College is a time to explore the world and discover your values, interests, skills, and abilities.
At Stevenson, your coursework will provide you with theoretical and technical knowledge and skills, while experiential learning will allow you to apply what you've learned in the classroom to real world situations. In addition, experiential learning will provide you with opportunities to define and reflect upon learning and career objectives, develop transferable skills, and increase your comfort and competency while interacting in the global society. The pairing of experiential learning and traditional, classroom-based learning will greatly enhance your college experience.
Service-learning at Stevenson allows you to apply the knowledge and skills that you’ve learned in the classroom to meet a genuine need in the community. Service-learning engages you in authentic, real-world experiences to help you better understand course content and reflect upon possibilities for personal and social change.
When you participate in service-learning you become skilled in relating theory with practice, while experiencing a sense of civic responsibility, building connections with the community, and enhancing your employment opportunities after graduation.
In some courses, service-learning is an integral part of the class. A typical service-learning course requires an additional commitment of approximately two to three hours per week serving the community, or a total of 20-30 hours per semester.
Service-Learning is different from:
- Community Service – Any volunteer activity that focuses on meeting the needs of individuals or bettering the community. Community service may be one-time or ongoing. Although the hope is that the volunteers providing the service will learn things such as life skills and processes along the way, the learning is secondary and unintentional because the primary intent is to serve.
- Internships – Generally career or job-oriented and are designed to provide students with practical, hands-on experience in relation to their academic field of study. Internships can last a semester or one year and primarily focus on the students' career development.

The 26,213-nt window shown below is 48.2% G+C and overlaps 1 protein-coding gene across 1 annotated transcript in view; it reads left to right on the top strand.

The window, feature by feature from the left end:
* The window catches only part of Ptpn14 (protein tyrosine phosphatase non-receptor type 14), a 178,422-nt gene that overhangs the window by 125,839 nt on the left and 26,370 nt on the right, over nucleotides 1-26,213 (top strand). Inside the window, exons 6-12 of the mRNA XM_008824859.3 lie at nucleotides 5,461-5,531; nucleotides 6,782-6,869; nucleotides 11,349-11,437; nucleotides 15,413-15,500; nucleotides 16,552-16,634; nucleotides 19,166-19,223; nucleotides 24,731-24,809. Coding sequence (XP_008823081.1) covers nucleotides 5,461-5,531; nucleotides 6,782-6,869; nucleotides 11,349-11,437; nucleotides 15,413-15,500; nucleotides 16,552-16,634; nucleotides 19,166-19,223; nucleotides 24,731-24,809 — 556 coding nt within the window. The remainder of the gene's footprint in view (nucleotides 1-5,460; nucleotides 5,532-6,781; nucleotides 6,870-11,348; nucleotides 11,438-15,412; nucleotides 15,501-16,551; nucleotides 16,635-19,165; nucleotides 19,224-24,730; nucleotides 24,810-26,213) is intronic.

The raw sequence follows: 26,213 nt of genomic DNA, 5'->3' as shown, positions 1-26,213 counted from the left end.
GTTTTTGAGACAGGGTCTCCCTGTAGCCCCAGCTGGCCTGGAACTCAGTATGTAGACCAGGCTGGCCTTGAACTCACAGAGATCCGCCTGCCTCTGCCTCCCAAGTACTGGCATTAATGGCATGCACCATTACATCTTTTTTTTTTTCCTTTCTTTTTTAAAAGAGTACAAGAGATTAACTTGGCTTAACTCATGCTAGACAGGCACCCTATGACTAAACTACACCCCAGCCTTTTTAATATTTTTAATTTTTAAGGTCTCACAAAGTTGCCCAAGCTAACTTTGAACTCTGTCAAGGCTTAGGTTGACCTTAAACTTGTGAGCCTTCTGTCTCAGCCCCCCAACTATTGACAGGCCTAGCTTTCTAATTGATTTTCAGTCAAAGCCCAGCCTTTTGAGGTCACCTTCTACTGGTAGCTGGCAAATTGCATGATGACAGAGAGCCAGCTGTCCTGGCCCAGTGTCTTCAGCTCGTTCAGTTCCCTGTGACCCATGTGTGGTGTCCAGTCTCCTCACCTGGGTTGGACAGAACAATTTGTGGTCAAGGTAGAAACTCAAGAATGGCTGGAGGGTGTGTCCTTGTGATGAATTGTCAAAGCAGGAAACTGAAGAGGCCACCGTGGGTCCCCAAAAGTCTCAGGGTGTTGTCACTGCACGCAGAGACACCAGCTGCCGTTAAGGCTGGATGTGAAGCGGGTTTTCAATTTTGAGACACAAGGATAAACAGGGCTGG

Benefits of Service-Learning
Enrolling in service-learning classes at Stevenson University can benefit you academically, personally, and professionally. The following are a few ways service-learning enhances your educational experience:
- Deeper understanding of subject matter as well as complex social issues
- Integration of concepts from class to authentic issues
- Increased sense of social responsibility and citizenship skills
- Enhanced interpersonal and collaboration skills
- Increased cultural competency
- Improved leadership and communication skills
- Increased ability to solve problems creatively
Benefits of service-learning also extend to faculty and community organizations. Faculty report enhanced teaching due to the practical application of the more theoretical concepts discussed in the classroom. It also provides opportunities for research, connections with community organizations, and outlets for professional expertise. Meanwhile, community partners receive valued service and institutional support which enhances the organization’s capacity to achieve their mission. You can learn more about the benefits of service-learning.
For more information about service-learning, contact Dr. Christine Moran.
Visit our Study Abroad section for more specifics about program offerings at Stevenson.
Undergraduate research provides an opportunity for students to conduct original, independent research in their academic field under the mentorship of Stevenson faculty or an off-campus mentor. Students apply the knowledge gained from course work to original research questions and hone their critical thinking, technical, and communication skills in the context of a professional research setting. Undergraduate research allows students to experience what it means to be a scholar in their field, working at the forefront of a discipline and advancing knowledge.
Many opportunities exist for students to engage in undergraduate research in many programs, including independent research courses, capstone research experiences, summer research experiences, work study, and research assistant positions. Students are encouraged to discuss specific opportunities with their academic advisor or department chair. The Office of Sponsored Programs and Research also offers information on many off-campus and summer research opportunities.
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Stevenson University’s Annual Security and Fire Safety Report is available directly at stevenson.edu/clery. This report provides a detailed description of campus safety policies and procedures and includes crime statistics for the last three years. You may request a paper copy of this report by contacting Stevenson University’s Security Office at 443-352-4500.